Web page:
Huh. Well, I’ll be getting mine in a few weeks, so I’ll see what my experience is like.

It looks like I can’t use preformatted text, otherwise I get a 403 error…

Ok, I’ve made some progress. I was able to set the boot password, after adding this little script to my chroot setup workflow:

# for i in /dev /dev/pts /proc /sys /sys/firmware/efi/efivars /run; do sudo mount -B $i /mnt$i; done

this can be found here: GrubEFIReinstall - Debian Wiki
Setting the boot password revealed this new error message: ucsi_acpi USBC000:00: GET_CURRENT_CAM command failed

I also booted into the Linux 6.6.15 rescue shell, and after adding init=/bin/sh to the cmd options of /etc/default/grub (and update-grub afterwards) I was able to log-in as root and run journalctl -xb. The result can be found here: https://pastebin.ai/wbui9eqimm

If the crypttab and fstab are required for further investigation because the Debian Installer may have a bug, here they go:
Crypttab: https://pastebin.ai/lauuazwrqr

Fstab: https://pastebin.ai/xkbdqrouzr

Also I noticed something strange after running update-grub: https://pastebin.ai/4lujih28q9
maybe /dev/sda1 is just the USB I boot from, but other than that, the only storage devices should be NVME SSDs

EDIT: and dmesg: https://pastebin.ai/6wk9wp0vkn

In your attempt to hide an easily-ignorable warning message, you have blocked yourself from having access to charge control, LED control and fan speed reporting in the future. It’s fine to leave that message be. :slight_smile:

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Kind of irrelevant right now if I’ve got bigger issues though…

But at least somebody explaining what it even does. Even here in the community it’s made to look like it’s nothing of relevance if you’re not planning to modify the controler firmware.

I think I’ve found the issue. Question is, why does it even happen in the first place?
In fstab, the root subvolume is mounted with these parameters:
/dev/mapper/luks-775ea946-6797-4c4d-a042-72924309f3d2 / btrfs subvol=/@,defaults,noatime,space_cache,autodefrag,discard,compress=lzo 0 0

but systemd-rfkill keeps komplaining, that both /var/lib and something under /lib are ro filesystems. This isn’t an immutable distro so that shouldn’t be a thing. But /proc/mounts does agree:
/dev/mapper/luks-775ea946-6797-4c4d-a042-72924309f3d2 / btrfs ro,relatime,ssd,space_cache=v2,subvolid=256,subvol=/@ 0 0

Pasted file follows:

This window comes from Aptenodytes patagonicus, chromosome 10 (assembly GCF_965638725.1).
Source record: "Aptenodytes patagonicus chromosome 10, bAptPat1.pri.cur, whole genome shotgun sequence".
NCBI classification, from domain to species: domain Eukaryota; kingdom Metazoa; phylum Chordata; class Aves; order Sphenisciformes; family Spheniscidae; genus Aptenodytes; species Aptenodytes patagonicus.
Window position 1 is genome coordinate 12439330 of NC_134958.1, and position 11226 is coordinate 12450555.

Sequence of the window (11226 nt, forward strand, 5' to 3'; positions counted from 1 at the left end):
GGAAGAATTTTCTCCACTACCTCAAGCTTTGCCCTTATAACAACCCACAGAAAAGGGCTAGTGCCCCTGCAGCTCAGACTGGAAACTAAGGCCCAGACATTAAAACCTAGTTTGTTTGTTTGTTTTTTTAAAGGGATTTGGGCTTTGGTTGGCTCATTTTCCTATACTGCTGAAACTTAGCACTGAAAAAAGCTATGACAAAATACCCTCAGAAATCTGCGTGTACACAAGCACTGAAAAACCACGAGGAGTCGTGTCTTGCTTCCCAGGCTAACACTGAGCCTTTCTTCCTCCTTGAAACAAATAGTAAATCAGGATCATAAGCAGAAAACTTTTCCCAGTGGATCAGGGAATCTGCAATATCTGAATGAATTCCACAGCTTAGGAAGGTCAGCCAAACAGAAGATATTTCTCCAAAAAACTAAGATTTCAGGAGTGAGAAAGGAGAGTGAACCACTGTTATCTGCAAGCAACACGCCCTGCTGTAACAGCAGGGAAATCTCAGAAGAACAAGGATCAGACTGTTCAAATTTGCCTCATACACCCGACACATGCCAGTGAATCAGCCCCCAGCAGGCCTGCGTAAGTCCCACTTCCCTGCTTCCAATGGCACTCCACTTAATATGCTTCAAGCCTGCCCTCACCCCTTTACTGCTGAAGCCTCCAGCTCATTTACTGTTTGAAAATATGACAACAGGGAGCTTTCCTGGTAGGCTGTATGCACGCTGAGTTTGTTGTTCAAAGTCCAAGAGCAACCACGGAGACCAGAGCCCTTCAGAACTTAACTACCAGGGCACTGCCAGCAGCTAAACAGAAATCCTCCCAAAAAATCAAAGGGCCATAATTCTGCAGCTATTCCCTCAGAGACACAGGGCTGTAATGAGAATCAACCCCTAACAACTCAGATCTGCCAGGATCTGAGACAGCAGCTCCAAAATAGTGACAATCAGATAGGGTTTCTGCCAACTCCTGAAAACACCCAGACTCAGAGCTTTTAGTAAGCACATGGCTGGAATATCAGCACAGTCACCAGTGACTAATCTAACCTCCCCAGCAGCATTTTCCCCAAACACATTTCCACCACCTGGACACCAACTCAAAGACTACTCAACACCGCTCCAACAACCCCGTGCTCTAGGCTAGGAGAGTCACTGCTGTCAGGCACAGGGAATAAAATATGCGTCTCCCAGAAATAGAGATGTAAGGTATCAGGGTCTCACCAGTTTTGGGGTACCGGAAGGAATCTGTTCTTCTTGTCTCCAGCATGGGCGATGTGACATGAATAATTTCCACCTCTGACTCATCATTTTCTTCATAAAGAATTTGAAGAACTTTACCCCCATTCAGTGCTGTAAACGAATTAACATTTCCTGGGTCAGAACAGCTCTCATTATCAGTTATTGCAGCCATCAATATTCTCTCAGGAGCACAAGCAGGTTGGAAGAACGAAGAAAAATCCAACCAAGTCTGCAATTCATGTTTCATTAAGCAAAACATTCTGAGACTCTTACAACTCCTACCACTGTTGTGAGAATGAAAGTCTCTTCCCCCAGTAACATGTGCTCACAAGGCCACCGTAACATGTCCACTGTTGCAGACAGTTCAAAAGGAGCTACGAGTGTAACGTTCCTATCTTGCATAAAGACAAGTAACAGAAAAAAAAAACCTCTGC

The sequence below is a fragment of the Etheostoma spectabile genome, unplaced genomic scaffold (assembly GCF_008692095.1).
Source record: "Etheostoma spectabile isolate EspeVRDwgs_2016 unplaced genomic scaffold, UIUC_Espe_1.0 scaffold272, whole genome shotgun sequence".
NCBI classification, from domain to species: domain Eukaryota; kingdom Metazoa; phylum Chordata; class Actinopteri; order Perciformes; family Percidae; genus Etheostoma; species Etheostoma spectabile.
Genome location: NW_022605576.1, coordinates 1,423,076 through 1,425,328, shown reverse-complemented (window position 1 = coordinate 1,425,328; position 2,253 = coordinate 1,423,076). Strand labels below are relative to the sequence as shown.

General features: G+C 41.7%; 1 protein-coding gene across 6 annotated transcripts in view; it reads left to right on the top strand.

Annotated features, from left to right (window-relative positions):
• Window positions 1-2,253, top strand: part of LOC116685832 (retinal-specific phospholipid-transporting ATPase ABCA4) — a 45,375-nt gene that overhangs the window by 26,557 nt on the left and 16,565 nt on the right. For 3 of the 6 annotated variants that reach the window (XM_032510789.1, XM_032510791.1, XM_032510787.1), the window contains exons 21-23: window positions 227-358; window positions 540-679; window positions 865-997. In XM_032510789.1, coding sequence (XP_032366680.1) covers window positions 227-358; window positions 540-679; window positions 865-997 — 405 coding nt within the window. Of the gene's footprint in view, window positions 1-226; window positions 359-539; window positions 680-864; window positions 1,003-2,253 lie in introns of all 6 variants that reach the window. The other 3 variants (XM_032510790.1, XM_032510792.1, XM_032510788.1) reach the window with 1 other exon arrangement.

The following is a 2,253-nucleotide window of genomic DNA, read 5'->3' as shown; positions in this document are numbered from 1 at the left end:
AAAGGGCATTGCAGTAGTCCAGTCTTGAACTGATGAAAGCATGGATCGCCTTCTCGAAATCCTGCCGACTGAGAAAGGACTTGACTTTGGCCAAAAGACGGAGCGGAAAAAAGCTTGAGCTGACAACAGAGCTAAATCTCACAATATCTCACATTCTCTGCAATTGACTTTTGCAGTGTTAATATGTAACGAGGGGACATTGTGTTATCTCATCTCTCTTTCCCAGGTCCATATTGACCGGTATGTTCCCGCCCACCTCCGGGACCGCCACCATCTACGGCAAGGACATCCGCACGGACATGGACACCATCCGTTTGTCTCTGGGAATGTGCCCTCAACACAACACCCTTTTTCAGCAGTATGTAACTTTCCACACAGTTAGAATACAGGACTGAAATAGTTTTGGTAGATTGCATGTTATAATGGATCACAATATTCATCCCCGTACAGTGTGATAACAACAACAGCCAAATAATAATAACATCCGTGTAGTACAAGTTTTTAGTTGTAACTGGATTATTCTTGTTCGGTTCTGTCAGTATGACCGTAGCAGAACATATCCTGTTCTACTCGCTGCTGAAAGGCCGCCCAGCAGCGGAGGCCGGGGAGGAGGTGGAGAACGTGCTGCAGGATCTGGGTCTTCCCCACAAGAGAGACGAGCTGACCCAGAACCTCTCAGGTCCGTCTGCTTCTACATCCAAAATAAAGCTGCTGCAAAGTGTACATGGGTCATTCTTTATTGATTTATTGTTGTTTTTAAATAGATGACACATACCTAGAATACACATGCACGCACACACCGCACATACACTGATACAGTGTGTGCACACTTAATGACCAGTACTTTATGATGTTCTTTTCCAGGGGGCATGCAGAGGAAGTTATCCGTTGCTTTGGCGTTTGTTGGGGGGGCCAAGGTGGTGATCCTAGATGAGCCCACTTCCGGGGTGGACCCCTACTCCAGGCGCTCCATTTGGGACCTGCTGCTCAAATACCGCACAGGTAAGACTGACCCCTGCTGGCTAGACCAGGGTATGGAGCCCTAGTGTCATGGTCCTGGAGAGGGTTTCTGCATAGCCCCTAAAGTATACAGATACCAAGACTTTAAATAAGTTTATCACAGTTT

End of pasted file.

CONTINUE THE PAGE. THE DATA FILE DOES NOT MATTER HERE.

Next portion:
Or for a full output:

sysfs /sys sysfs rw,nosuid,nodev,noexec,relatime 0 0
proc /proc proc rw,nosuid,nodev,noexec,relatime 0 0
udev /dev devtmpfs rw,nosuid,relatime,size=16031752k,nr_inodes=4007938,mode=755,inode64 0 0
devpts /dev/pts devpts rw,nosuid,noexec,relatime,gid=5,mode=620,ptmxmode=000 0 0
tmpfs /run tmpfs rw,nosuid,nodev,noexec,relatime,size=3215816k,mode=755,inode64 0 0
/dev/mapper/luks-775ea946-6797-4c4d-a042-72924309f3d2 / btrfs ro,relatime,ssd,space_cache=v2,subvolid=256,subvol=/@ 0 0
securityfs /sys/kernel/security securityfs rw,nosuid,nodev,noexec,relatime 0 0
tmpfs /dev/shm tmpfs rw,nosuid,nodev,inode64 0 0
tmpfs /run/lock tmpfs rw,nosuid,nodev,noexec,relatime,size=5120k,inode64 0 0
cgroup2 /sys/fs/cgroup cgroup2 rw,nosuid,nodev,noexec,relatime,nsdelegate,memory_recursiveprot 0 0
pstore /sys/fs/pstore pstore rw,nosuid,nodev,noexec,relatime 0 0
efivarfs /sys/firmware/efi/efivars efivarfs rw,nosuid,nodev,noexec,relatime 0 0
bpf /sys/fs/bpf bpf rw,nosuid,nodev,noexec,relatime,mode=700 0 0
systemd-1 /proc/sys/fs/binfmt_misc autofs rw,relatime,fd=28,pgrp=1,timeout=0,minproto=5,maxproto=5,direct,pipe_ino=19120 0 0
hugetlbfs /dev/hugepages hugetlbfs rw,relatime,pagesize=2M 0 0
mqueue /dev/mqueue mqueue rw,nosuid,nodev,noexec,relatime 0 0
debugfs /sys/kernel/debug debugfs rw,nosuid,nodev,noexec,relatime 0 0
tracefs /sys/kernel/tracing tracefs rw,nosuid,nodev,noexec,relatime 0 0
fusectl /sys/fs/fuse/connections fusectl rw,nosuid,nodev,noexec,relatime 0 0
configfs /sys/kernel/config configfs rw,nosuid,nodev,noexec,relatime 0 0
ramfs /run/credentials/systemd-sysctl.service ramfs ro,nosuid,nodev,noexec,relatime,mode=700 0 0
ramfs /run/credentials/systemd-tmpfiles-setup-dev.service ramfs ro,nosuid,nodev,noexec,relatime,mode=700 0 0
tmpfs /tmp tmpfs rw,noatime,inode64 0 0
/dev/mapper/luks-775ea946-6797-4c4d-a042-72924309f3d2 /home btrfs rw,noatime,ssd,space_cache=v2,subvolid=257,subvol=/@home 0 0
/dev/nvme0n1p2 /boot/efi vfat rw,noatime,fmask=0022,dmask=0022,codepage=437,iocharset=ascii,shortname=mixed,utf8,errors=remount-ro 0 0
ramfs /run/credentials/systemd-tmpfiles-setup.service ramfs ro,nosuid,nodev,noexec,relatime,mode=700 0 0
binfmt_misc /proc/sys/fs/binfmt_misc binfmt_misc rw,nosuid,nodev,noexec,relatime 0 0
/dev/sda1 /media vfat rw,relatime,fmask=0022,dmask=0022,codepage=437,iocharset=ascii,shortname=mixed,utf8,errors=remount-ro 0 0

Ok, this seems to be a general btrfs error. It seems the mount option “space_cache” defaults to v1, but v2 is needed: https://github.com/btrfs/btrfs-todo/issues/29